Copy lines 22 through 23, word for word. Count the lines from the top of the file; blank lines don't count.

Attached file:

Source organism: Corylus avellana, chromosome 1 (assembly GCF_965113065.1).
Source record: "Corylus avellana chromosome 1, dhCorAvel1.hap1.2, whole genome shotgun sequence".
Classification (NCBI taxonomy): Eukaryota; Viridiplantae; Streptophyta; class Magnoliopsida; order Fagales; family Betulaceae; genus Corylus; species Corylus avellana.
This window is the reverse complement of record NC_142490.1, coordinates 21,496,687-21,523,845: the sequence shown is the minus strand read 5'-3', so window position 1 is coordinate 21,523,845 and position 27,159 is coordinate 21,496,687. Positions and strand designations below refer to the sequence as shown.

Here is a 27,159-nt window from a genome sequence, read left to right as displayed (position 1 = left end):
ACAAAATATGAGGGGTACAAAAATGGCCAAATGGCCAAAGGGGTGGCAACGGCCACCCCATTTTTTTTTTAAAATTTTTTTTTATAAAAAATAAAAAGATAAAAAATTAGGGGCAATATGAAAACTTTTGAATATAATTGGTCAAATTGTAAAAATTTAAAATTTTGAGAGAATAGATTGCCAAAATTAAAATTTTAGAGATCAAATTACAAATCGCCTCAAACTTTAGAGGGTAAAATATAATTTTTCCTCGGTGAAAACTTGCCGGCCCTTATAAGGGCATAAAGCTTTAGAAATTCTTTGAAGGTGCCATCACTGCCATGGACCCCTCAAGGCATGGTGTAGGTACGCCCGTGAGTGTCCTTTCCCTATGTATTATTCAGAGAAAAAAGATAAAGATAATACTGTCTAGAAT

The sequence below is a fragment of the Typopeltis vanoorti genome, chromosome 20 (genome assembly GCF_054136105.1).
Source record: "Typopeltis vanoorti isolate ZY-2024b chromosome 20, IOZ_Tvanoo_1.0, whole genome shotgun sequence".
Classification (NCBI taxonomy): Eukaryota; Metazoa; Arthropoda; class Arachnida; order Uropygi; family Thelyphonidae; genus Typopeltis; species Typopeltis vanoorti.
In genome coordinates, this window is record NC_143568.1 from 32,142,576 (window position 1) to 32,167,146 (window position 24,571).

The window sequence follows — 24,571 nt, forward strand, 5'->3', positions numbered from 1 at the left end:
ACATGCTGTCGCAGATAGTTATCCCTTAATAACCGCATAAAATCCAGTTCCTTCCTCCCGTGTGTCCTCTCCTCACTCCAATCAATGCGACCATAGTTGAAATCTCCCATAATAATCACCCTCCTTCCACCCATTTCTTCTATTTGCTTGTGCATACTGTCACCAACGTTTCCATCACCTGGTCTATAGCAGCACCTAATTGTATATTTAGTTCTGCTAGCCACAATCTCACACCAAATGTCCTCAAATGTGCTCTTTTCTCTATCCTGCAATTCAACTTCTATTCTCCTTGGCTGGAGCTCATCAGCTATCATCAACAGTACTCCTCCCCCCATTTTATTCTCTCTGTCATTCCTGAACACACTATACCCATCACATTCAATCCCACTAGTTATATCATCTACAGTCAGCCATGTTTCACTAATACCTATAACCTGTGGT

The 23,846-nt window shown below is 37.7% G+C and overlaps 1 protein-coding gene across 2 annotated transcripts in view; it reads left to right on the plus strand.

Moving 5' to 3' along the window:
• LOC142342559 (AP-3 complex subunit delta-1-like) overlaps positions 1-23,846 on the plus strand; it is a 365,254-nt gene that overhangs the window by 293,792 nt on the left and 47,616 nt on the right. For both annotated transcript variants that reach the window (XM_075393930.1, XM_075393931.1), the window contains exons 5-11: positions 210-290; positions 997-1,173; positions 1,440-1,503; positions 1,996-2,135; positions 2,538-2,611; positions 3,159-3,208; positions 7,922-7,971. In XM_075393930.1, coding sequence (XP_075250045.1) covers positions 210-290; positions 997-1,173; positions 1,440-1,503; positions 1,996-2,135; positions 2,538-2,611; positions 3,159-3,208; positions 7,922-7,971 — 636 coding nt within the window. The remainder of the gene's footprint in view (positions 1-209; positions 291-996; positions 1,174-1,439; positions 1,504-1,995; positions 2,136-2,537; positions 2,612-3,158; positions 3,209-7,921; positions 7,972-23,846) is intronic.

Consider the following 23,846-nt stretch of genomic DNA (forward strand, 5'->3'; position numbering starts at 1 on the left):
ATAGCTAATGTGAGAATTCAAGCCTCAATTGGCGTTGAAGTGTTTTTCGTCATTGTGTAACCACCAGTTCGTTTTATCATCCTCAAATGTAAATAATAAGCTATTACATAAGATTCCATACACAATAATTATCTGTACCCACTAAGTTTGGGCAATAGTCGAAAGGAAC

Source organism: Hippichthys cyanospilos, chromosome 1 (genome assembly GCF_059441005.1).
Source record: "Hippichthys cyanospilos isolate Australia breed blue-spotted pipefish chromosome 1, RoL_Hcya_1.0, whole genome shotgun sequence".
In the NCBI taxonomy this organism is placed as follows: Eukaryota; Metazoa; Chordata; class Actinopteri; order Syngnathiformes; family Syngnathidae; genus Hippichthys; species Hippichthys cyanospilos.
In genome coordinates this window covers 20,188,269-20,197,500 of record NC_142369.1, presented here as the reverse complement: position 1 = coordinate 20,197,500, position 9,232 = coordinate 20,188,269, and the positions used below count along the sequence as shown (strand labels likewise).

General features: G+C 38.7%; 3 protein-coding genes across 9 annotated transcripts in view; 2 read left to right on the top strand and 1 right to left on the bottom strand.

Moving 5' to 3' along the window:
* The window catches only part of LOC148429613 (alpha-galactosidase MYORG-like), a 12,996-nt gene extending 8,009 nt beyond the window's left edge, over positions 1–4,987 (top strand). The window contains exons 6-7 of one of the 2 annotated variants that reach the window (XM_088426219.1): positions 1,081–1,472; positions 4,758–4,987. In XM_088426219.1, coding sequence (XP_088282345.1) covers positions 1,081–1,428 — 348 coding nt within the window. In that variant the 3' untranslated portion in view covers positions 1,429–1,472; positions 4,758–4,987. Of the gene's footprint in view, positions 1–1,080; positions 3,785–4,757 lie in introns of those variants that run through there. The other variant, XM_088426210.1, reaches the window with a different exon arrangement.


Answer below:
General features: G+C 38.7%; 3 protein-coding genes across 9 annotated transcripts in view; 2 read left to right on the top strand and 1 right to left on the bottom strand.

Moving 5' to 3' along the window: